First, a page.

Evangelism. There are few words in the English language that have sparked as much fear — in the hearts those on the giving and receiving end — than this common Christian practice. And yet Jesus calls all believers to share the good news.

But what if it didn’t have to be so intimidating?

On today’s episode of the Great Stories Podcast, Charles Morris returns to a conversation he had at Regent College with Dr. John Dickson, a scholar and an author from Australia with a heart to engage unbelievers with God’s Word. In this interview originally recorded in 2015, Dickson shares what he believes is the best kept secret of Christian mission.

If you’ve ever wanted to share your faith with others but have been too intimidated to start, then you’re not going to want to miss this podcast on how you can share the gospel with more than your lips.

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Maybe, to you, evangelism looks like standing out on a street corner or knocking on someone’s door with a gospel tract. So you don’t do it. Because after all, you’re introverted and not as studied in apologetics as you’d like. (Maybe a little bit scared of man? Proverbs 29:25.)

You might be surprised that we’re not here to beat you up about this. In fact, we’re going to tell you that it’s A-OK.

We are all called to share the gospel with words, but some people are specifically called to evangelism—we’re looking at you, pastor and missionary. Others are called to broader gospel-promoting work.

“For Christians in general—as opposed to evangelists in particular—telling the gospel to others (evangelism) could be described as the icing on the cake of mission,” writes John Dickson in The Best Kept-Secret of Christian Mission: Promoting the Gospel with More Than Our Lips. “It is certainly the most conspicuous part, and, once tasted, it will often be the sweetest part too, but for the typical Christian it is not the bulk of the task. It is not where most of our opportunities to promote Christ to others will be found.”

Instead of standing on the street corner or standing in front of a stranger’s door, more effective gospel-promoting work often looks like standing in your own kitchen. Often, the best precursor to actual evangelism is simply inviting people into your home, your life. Eventually, you get to that icing on the cake, as Dickson puts it, talking about your favorite thing in the world: Jesus.

Most of our everyday opportunities to promote Christ can be found in the realm of hospitality. Being hospitable, as opposed to being entertaining, means that even though you’re a homebody, you open the door when your neighbor drops off your mail and you invite her in for tea. It means that when your teenage daughter brings over a friend, you graciously serve that friend dinner—even though you hadn’t made enough for five. That kind of hospitality opens up further opportunities. When your other neighbor has to take her husband to the emergency room, she asks you to watch her children.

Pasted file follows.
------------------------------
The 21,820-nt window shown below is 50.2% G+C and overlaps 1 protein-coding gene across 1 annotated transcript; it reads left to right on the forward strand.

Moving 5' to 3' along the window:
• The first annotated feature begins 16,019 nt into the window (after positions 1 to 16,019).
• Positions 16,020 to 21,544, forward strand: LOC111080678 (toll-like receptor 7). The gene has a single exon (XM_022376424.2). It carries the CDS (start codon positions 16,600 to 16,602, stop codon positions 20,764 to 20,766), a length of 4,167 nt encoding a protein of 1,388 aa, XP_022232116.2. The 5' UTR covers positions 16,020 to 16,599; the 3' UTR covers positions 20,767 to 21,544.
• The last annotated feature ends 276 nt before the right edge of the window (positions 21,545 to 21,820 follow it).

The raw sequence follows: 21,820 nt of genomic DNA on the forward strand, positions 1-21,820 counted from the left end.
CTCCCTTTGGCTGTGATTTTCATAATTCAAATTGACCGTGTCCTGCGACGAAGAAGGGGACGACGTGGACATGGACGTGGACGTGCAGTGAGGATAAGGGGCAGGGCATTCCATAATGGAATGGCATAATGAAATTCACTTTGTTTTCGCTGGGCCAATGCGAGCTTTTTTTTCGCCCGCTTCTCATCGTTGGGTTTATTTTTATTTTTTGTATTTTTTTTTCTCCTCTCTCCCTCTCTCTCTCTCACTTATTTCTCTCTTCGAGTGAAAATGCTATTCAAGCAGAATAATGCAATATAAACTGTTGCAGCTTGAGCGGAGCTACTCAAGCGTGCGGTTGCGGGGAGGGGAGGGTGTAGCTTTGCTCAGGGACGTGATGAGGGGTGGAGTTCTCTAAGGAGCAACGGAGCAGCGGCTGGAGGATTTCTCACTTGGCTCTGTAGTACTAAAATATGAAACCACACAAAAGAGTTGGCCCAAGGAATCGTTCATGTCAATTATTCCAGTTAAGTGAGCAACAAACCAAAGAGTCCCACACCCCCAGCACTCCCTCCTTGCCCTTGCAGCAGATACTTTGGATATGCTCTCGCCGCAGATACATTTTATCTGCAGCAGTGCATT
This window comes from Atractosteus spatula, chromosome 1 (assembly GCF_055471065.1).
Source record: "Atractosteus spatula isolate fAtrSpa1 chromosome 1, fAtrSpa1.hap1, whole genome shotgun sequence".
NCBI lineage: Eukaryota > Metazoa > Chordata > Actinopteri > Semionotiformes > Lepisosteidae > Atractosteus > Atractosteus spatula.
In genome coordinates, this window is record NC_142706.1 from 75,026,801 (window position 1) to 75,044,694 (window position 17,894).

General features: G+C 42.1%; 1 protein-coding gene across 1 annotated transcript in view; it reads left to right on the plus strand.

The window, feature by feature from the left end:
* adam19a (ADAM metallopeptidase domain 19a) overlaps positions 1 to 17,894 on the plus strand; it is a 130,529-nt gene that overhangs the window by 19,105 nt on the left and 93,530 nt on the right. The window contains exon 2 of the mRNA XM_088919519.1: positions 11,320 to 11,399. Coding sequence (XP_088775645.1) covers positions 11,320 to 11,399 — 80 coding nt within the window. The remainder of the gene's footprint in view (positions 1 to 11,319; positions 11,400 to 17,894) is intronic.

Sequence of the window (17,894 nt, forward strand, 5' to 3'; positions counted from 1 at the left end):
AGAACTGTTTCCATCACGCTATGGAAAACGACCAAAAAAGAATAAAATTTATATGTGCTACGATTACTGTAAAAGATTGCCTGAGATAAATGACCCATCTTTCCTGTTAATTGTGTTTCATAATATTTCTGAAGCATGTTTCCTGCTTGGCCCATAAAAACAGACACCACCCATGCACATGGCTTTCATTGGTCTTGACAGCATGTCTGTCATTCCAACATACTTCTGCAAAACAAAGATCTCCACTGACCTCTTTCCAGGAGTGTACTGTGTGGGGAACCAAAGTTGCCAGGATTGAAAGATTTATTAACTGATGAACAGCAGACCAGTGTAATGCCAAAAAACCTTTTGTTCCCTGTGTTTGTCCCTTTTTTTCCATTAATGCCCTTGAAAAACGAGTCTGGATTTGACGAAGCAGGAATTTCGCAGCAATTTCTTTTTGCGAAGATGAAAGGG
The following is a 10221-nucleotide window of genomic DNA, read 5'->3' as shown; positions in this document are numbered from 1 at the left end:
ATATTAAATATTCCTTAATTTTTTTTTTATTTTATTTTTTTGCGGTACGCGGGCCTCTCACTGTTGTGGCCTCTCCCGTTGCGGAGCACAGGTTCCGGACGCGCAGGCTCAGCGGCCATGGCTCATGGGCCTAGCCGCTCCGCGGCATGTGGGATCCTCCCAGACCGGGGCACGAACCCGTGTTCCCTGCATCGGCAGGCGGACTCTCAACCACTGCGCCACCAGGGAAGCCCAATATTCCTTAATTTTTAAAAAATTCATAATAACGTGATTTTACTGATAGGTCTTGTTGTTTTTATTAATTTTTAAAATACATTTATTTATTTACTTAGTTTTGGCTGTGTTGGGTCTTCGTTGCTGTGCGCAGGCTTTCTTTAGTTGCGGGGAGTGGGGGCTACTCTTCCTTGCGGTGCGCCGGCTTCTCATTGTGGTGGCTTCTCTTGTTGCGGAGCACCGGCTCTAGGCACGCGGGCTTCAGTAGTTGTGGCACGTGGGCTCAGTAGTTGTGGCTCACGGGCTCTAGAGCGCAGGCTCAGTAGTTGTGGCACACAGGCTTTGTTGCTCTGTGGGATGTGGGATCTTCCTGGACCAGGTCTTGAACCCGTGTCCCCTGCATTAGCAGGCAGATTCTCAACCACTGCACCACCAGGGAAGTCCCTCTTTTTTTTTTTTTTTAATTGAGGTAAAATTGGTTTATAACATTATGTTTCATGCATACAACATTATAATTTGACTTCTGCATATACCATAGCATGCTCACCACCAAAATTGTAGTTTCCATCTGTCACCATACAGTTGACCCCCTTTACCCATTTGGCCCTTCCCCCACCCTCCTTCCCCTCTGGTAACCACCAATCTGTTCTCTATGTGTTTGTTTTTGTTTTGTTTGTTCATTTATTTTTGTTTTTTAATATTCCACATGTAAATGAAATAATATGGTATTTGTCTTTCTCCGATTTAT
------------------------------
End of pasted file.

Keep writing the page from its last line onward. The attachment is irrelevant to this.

This hospitality says, “Come in and see my mess, be a part of my mess, and know that you are safe to share your mess as well.”

When people see your real life, they will want to know where your joy comes from, where your freedom to repent and be changed comes from.

This hospitality says, “Oh, taste and see that the Lord is good! Blessed is the man who takes refuge in him!” (Psalm 34:8).

Let’s win people over to something better: real truth, beauty, love, and joy. Even better if you’re doing it over grilled cheese sandwiches while your toddler throws a tantrum.

About the Author

Lindsey M. Roberts spent years writing exclusively for secular journalism, including such outlets as The Washington Post, Architect, and Gray magazine, before she first tried to write about Jesus. She’s thrilled to explore in words how everything from cleaning the kitchen three times a day to delighting in the maritime history of Nantucket is an opportunity to meet and glorify God. Lindsey lives with her husband, a pastor and U.S. Army Reserve chaplain, and two children in Wisconsin.

As we near the end of Ramadan, the Islamic month of fasting, many of us may be thinking more about our Muslim neighbors and how we can share with them the love of Jesus. For a little help, we turned to Rev. Mateen Elass, a man who was raised in a Muslim environment in Saudi Arabia. Today, he is a board member of the Institute on Religion & Democracy, a think tank that monitors and reports on issues affecting the Christian church, as well as the senior pastor of the First Presbyterian Church of Edmond, Okla. It was while he attended Stanford University for his B.A. that he began exploring other religions and found Jesus Christ. Elass is the author of The Teachings of Jesus and Muhammed (eChristian, 2010).
How important is it to start with hospitality when wanting to befriend and witness to Muslims?